My desert island John Carpenter movie would be Big Trouble In Little China. There are a few key reasons behind my logic here. One, the movie's the most fun thing Carpenter ever did. From the first frame to the last it's a quick-witted, sharp-tongued, visual feast. Secondly it'd never get old. I could watch Kurt Russell as Jack Burton for decades. He's so earnest and alpha and teensy bit dumb. There's something amazing about watching Jack Burton bumble his way through events he can't explain.


      And that brings us to the real the reason Big Trouble In Little China is my choice. It's singular. The Thing is a masterpiece, but there are other great paranoid thrillers and visceral effects-driven horror movies. Starman is incredibly heartfelt and touching, but there are other (better) friendly alien visiting earth movies. Escape From New York is incredible, but you can always go for Mad Max if you want an anti-hero in a crazy post-apocalyptic landscape.


      But there is nothing like Big Trouble In Little China. There would be no way for me to scratch that itch should I never get to watch it again. 


      So even though I'm one of the most vocal defenders of In the Mouth of Madness and Prince of Darkness and have seen Halloween, EFNY, Assault on Precinct 13, The Fog and They Live dozens of times each, Big Trouble In Little China is my pick.


      It's a testament to just how amazing John Carpenter is as a filmmaker that there are so many incredible options.


      Which one would you choose?

    • John Wick: The TV Show!!! Kinda...

      1 week ago

      ericvespe

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      John Wick is badass. We all know this. You don't mess with his car or his dog... hell, just leave the man alone period. 


      We've gotten two very cool movies and now Starz is moving forward with a John Wick-based TV Show... kind of. 


      Remember that super rad assassin hotel? Well, that'll be the setting for this show called, appropriately enough, The Continental. 


      That's actually a really cool idea for a spin-off show. The world-building surrounding that hotel is what sets John Wick apart from your average run of the mill action movie... that and the brutal head-shot-filled action choreography. 


      Keanu Reeves will serve as producer and while there's no guarantee he'll show up they've already hinted that Mr. Wick could pop up in some capacity.


      Sons of Anarchy's Chris Collins will act as show runner and John Wick director Chad Stahelski will direct the pilot.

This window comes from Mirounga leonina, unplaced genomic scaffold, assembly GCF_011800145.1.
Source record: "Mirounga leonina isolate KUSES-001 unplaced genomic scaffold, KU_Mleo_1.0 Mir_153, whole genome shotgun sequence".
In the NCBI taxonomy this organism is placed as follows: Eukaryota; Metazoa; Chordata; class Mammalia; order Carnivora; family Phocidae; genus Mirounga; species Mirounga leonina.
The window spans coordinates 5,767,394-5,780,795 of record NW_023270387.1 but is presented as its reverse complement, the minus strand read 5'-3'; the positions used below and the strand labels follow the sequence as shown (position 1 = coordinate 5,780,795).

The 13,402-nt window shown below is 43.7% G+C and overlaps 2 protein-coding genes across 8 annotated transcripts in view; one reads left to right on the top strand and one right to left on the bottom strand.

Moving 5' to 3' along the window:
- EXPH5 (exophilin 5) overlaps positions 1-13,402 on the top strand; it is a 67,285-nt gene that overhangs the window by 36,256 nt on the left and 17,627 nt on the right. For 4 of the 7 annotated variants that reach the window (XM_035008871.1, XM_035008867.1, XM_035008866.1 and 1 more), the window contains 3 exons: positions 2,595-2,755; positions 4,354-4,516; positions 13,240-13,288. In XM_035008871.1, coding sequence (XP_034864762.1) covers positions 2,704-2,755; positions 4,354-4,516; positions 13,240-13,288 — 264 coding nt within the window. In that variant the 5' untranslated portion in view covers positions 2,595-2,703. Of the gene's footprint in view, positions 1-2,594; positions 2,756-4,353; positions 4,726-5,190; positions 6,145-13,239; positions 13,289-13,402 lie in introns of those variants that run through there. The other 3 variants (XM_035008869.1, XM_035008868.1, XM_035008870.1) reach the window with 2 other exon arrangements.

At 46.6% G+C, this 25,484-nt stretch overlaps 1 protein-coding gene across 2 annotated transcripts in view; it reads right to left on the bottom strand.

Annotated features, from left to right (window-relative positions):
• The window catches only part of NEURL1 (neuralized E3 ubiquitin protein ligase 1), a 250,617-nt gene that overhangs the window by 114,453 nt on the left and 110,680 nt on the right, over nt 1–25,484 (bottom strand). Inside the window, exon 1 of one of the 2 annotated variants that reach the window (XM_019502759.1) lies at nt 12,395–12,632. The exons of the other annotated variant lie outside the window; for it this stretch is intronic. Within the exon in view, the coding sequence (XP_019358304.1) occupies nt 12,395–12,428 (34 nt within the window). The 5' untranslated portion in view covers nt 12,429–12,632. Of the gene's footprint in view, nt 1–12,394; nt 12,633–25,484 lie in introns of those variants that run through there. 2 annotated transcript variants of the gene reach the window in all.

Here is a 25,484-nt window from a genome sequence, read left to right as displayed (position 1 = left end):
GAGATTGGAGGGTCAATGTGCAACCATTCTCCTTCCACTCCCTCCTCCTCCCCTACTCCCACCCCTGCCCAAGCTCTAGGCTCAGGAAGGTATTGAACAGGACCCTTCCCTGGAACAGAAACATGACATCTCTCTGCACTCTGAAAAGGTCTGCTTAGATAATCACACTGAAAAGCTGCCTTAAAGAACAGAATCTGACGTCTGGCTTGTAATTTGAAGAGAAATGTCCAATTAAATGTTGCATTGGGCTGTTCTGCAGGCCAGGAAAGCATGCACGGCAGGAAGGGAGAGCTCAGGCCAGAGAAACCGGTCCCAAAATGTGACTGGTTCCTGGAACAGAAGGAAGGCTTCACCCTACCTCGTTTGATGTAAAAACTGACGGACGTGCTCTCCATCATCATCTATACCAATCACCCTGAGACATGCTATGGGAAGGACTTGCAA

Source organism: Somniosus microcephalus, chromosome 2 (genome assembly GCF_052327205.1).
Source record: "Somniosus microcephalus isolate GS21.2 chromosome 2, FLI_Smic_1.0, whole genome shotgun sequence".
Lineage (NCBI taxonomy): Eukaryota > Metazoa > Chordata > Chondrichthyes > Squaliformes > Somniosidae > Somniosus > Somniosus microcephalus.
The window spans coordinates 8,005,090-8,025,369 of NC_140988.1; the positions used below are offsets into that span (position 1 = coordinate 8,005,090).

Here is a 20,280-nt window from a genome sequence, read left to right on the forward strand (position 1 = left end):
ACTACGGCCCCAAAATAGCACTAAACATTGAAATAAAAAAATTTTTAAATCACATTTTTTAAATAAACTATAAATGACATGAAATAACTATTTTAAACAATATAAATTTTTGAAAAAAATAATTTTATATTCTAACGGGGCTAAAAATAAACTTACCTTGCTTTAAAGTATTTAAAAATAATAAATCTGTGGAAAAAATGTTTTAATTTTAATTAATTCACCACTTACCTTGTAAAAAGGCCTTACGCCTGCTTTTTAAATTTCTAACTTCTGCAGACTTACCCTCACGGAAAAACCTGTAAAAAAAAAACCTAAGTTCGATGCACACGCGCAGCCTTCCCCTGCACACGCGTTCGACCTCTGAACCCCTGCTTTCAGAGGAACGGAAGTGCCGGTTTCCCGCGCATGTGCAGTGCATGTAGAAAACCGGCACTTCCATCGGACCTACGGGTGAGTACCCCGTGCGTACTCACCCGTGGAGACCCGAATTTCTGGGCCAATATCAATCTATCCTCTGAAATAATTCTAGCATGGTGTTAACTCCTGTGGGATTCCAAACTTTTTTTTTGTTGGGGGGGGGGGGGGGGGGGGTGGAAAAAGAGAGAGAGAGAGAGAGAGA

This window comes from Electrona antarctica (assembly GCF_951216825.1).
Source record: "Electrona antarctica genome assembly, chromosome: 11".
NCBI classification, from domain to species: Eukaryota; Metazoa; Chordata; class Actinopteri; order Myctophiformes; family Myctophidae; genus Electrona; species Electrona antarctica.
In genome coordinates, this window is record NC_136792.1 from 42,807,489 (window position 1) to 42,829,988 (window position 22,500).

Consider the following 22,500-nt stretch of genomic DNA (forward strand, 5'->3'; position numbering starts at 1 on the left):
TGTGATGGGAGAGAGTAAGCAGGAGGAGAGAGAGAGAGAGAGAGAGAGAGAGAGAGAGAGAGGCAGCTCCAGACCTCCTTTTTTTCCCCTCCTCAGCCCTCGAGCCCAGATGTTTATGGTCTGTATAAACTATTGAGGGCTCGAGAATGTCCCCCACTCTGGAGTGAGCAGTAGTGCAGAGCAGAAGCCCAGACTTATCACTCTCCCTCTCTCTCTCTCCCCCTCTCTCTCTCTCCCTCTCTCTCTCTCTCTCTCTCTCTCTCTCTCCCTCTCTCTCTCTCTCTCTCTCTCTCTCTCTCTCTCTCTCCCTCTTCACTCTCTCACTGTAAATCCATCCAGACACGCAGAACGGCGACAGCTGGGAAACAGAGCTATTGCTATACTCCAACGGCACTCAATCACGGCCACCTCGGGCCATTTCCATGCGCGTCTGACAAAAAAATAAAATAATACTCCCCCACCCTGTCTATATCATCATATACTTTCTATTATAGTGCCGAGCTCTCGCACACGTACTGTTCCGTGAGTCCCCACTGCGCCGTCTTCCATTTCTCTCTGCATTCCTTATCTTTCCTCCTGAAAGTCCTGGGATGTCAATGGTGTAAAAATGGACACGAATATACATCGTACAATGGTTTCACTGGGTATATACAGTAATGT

• Leonardo DiCaprio to Star In Quentin Tarantino's Next Movie!

      1 week ago

      ericvespe

      I didn't intend to write about two upcoming serial killer-themed movies in a row, but sometimes that Friday news dump brings you unexpected connections like that.


      Deadline is reporting that Leonardo DiCaprio will be rejoining his Django Unchained director for that still Untitled Charles Manson-related flick. Quentin Tarantino has gone out to say it's not exactly about Manson and his crimes, but it does take place in LA at the time Manson and his family were active. 



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      DiCaprio will be playing an aging actor (so not Manson) and that's about all that is known. We do know that Tarantino wants Margot Robbie to play Sharon Tate, the very pregnant model, actress and wife of Roman Polanski who ended up being the Manson Family's most high-profile victim. 


      Deadline reiterates that the project still has other A-listers circling for two meaty parts. Tom Cruise and Brad Pitt are potentially joining the project as well, which, if it happens, would make this one of the most jam-packed star-studded films since the Oceans films.


      The draw of Tarantino will do that, I guess. Can't wait to see what he does with this one!

    • John Malkovich is playing the Judge in Zac Efron's Ted Bundy flick!

      1 week ago

      ericvespe

      One of the higher profile indie flicks in the works right now is one called "Extremely Wicked, Shockingly Evil, and Vile," alluding to words leveled at the real life serial killer Ted Bundy. 


      True Crime and/or My Favorite Murder podcast enthusiasts should know about Bundy already, but if you're more well-adjusted than us murderinos all you need to know is that Ted Bundy was one of the most famously charming psychopaths in American history. 


      The man was handsome and had a rather catching cult of personality, which made for a deadly combination when you put all that into a serial killer. He confessed to 30 murders and it's thought he may have killed nearly 3x that. 


      One of the most interesting things about the whole insane Ted Bundy case wasn't so much the gory awful murder stuff, but his trials. Yes, trials, plural. He decided to serve as his own attorney and escaped from custody multiple times only to fuck it up and get caught again. 


      It's a fascinating true life story and one that will be told with Zac Efron playing Bundy, Lily Collins playing Bundy's longtime girlfriend Elizabeth Kloepfer and directed by Joe Berlinger, one of the documentarians behind the Paradise Lost films. 


      The big news today is that John Malkovich has joined the cast, playing the Judge at one of Bundy's trials.



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      The thought of Malkovich playing a fed up judge during the Ted Bundy trial makes me smile. I know it's fucked up to be looking forward to a Ted Bundy movie, but man am I looking forward to this one. 


      Voltage Pictures has financed the film and it begins production next week. 

    • You Get To See Deadpool 2 Earlier Than You Thought!

      1 week ago

      ericvespe

      Fox just shuffled around dates on most of their superhero properties. The good news is that means you get to see Deadpool 2 about two weeks earlier than you were supposed to! The flick moved to a May 18th, 2018 from its original date of June 1st, which puts the Merc With A Mouth out a solid week before Solo.